A photodetector 58 mounted to one of the plates 32 detects the passage of the equally spaced conveyor ribs 30. The photodetector is connected to a counter 60 in the control panel. Since each rib corresponds to one pocketed coil, the device is actually counting the number of pocketed coils which have passed the cutting mechanism 52. When a preselected number of pocketed coil springs have been counted, the brake motor 28 is stopped and the cutting/sealing operation as hereinafter described is begun. The control panel monitors the operation of the air cylinder 42 and the movement of an ultrasonic horn 62.

The horn 62 is mounted to an ultrasonic transducer 64. Such transducers are well known and are commercially available from such sources as Dukane Corporation of St. Charles, Ill. The transducer 64 is mounted to a horizontally disposed plate 66 and is supported by brackets 68 secured to a vertical plate 70. A guide bar 72 connected to plate 70 by a bracket 74 insures the movement of the transducer will be entirely vertical. An air cylinder 76 controlled by panel 56 allows the horn 62 to move between its up and down positions.

A discharge chute 78 is mounted to plates 32 for guiding the pocketed coil springs from the conveyor belt 24 to a point between the cutting mechansim 52 and horn 62. The chute includes an opening in this area to allow the string 12 to be clamped therebetween prior to cutting and sealing. A guide board 80 is mounted to the chute.

The cutting mechansim 52 is shown in detail in FIGS. 4-5. It is mounted to a cushion plate 82 which in turn is welded to bracket 48. The end of arm 50 serves as a mounting plate for a plurality of retaining plates which house a cutting blade 84. Twelve shoulder bolts 86 extend between the cushion plate and the arm. Eight of them include compression springs 88 mounted thereto and between the two plates 50, 82. The springs cushion the impact of the cutting blade 84 when it is caused to contact a substrate between it and horn 62.

The blade 84 is held loosely in position by front and rear retaining plates 90, 92 and a pair of L-shaped end caps 94. A spacer plate 96 is provided between the retaining plates 90, 92 to define a slot 98 within which the upper portion of the blade is held. The ends of the cutting edge 100 of the blade rest against the inwardly extending portions of the end caps. Four cap screws 102 maintain the positions of the plates 90, 92, 96. Each end cap 94 is secured to this assembly by means of two cap screws 104. Three shoulder bolts 106 secure the arm 50 to the rear retaining plate 92.

As shown in FIG. 4, a clearance is provided between each end of the cutting blade 84 and the inner surface of the respective end cap 94. This allows it to oscillate in a side-to-side manner when in use. Due to the fact that pressure is applied to the blade by means of the compression springs 88, slight up and down movement is also permitted.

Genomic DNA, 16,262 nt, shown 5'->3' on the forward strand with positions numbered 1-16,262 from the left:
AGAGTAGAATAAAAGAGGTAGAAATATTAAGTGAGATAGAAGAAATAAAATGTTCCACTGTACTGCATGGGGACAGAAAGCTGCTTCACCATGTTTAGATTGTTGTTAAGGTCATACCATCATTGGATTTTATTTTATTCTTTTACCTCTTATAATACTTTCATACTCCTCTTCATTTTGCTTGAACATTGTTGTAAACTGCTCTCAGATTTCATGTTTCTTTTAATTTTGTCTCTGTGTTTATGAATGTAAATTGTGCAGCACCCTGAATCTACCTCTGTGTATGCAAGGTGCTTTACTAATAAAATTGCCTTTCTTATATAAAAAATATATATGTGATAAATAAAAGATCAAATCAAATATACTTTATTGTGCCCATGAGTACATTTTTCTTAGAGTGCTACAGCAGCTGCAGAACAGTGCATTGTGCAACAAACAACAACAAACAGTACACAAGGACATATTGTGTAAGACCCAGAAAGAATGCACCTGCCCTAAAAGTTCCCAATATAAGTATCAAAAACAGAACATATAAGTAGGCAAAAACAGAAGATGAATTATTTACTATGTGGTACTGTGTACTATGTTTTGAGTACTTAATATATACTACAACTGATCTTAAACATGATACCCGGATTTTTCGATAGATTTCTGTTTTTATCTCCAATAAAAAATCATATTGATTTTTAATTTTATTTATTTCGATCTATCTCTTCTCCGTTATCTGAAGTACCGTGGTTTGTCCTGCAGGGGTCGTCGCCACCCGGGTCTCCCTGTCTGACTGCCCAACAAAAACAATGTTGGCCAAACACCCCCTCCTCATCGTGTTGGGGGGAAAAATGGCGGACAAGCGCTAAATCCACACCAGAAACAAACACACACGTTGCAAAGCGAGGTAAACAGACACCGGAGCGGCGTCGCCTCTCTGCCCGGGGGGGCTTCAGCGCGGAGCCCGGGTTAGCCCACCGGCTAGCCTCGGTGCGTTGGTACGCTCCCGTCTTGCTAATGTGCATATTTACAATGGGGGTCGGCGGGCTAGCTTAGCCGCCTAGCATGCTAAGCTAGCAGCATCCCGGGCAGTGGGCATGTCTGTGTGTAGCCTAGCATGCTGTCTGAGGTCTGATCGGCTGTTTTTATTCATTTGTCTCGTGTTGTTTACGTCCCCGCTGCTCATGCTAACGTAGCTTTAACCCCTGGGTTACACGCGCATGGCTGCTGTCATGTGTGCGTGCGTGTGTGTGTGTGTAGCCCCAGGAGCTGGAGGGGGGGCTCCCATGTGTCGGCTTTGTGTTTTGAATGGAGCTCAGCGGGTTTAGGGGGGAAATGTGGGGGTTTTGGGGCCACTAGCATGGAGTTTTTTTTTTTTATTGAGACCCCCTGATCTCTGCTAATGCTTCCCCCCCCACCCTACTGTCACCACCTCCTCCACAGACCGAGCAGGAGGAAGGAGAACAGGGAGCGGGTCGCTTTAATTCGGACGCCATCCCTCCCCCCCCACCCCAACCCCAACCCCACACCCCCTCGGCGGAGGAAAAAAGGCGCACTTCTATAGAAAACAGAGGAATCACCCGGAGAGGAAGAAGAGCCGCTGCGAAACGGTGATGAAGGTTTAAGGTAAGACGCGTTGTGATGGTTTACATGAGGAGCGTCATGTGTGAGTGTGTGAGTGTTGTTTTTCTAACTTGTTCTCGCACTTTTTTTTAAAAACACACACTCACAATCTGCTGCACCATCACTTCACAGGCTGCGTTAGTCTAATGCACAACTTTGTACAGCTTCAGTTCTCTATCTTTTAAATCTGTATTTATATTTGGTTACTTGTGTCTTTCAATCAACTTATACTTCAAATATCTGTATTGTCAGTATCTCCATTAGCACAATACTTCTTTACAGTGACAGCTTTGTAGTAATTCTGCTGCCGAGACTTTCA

In operation the apparatus 10 receives a string of pocketed coil springs such as described in U.S. Pat. No. 4,234,983. The pocketing material may be of DUONŽ, a registered trademark of Phillips Petroleum Corporation, or other suitable material. The string is fed through the intake chute 18 and on to the conveyor 16. Each coil spring is positioned between a pair of ribs 30 on the conveyor belt 24. As the belt is driven by motor 28, the string proceeds through the discharge chute 78 and down the guide board 80. The photodetector detects the passage of each rib 30 thereby. When a preselected number is reached, the conveyor 16 is stopped. Air cylinders 42 and 76 are actuated nearly simultaneously and cause the cutting mechansim 52 and ultrasonic horn 62 to move into position. The horn extends through the opening in the discharge chute 78 and contacts the lower surface of the pocket material between a pair of springs. The cutting blade 84 is resiliently urged into contact with the upper surface of this material as shown in FIG. 3. The transducer 64 is actuated and the pocket material is welded at the same time as it is severed. A string of selected length is accordingly produced without damaging the end pocket. Once this operation is completed, the cutting mechanism 52 and horn 62 are moved back to their inoperative positions as shown in FIG. 1. The cycle may then begin again.

While the apparatus 10 shown herein is particularly applicable to the cutting of strings of pocketed coil springs, the cutting mechanism 52 thereof could be applied to other uses. As employed herein, the mechanism has successfully cut and sealed two thicknesses of pocketing material. It could be employed wherever a cutting operation needs to be combined with the production of a sealed edge. The sharpness of the blade may be adjusted to allow sufficient time for sealing to occur as the substrate material is cut. Specific parameters are dependent upon the materials employed.

Patent Citations
Cited PatentFiling datePublication dateApplicantTitle
US3378429 *Jan 4, 1965Apr 16, 1968Branson InstrMethod and apparatus for treating material with sonic energy
US3679526 *Apr 8, 1970Jul 25, 1972Branson InstrSonic or ultrasonic cutting apparatus